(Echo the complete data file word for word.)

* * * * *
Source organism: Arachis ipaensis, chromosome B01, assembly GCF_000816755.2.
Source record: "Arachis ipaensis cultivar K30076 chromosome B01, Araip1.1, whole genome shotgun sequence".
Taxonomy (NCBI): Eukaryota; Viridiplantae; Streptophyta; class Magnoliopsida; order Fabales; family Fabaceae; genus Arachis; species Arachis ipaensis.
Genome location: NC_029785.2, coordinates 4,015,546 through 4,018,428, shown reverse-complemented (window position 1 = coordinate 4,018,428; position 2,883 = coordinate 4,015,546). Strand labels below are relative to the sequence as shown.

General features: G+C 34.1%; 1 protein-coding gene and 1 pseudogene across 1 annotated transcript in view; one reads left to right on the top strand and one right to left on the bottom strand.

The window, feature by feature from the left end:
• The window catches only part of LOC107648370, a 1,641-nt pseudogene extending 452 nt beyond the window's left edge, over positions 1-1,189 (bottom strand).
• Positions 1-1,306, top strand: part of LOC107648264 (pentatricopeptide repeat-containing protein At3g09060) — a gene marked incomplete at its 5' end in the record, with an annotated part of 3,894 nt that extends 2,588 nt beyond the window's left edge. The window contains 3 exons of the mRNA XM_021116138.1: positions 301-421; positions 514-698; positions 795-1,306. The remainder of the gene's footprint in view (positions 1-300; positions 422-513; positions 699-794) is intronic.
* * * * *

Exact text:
Source organism: Arachis ipaensis, chromosome B01, assembly GCF_000816755.2.
Source record: "Arachis ipaensis cultivar K30076 chromosome B01, Araip1.1, whole genome shotgun sequence".
Taxonomy (NCBI): Eukaryota; Viridiplantae; Streptophyta; class Magnoliopsida; order Fabales; family Fabaceae; genus Arachis; species Arachis ipaensis.
Genome location: NC_029785.2, coordinates 4,015,546 through 4,018,428, shown reverse-complemented (window position 1 = coordinate 4,018,428; position 2,883 = coordinate 4,015,546). Strand labels below are relative to the sequence as shown.

General features: G+C 34.1%; 1 protein-coding gene and 1 pseudogene across 1 annotated transcript in view; one reads left to right on the top strand and one right to left on the bottom strand.

The window, feature by feature from the left end:
• The window catches only part of LOC107648370, a 1,641-nt pseudogene extending 452 nt beyond the window's left edge, over positions 1-1,189 (bottom strand).
• Positions 1-1,306, top strand: part of LOC107648264 (pentatricopeptide repeat-containing protein At3g09060) — a gene marked incomplete at its 5' end in the record, with an annotated part of 3,894 nt that extends 2,588 nt beyond the window's left edge. The window contains 3 exons of the mRNA XM_021116138.1: positions 301-421; positions 514-698; positions 795-1,306. The remainder of the gene's footprint in view (positions 1-300; positions 422-513; positions 699-794) is intronic.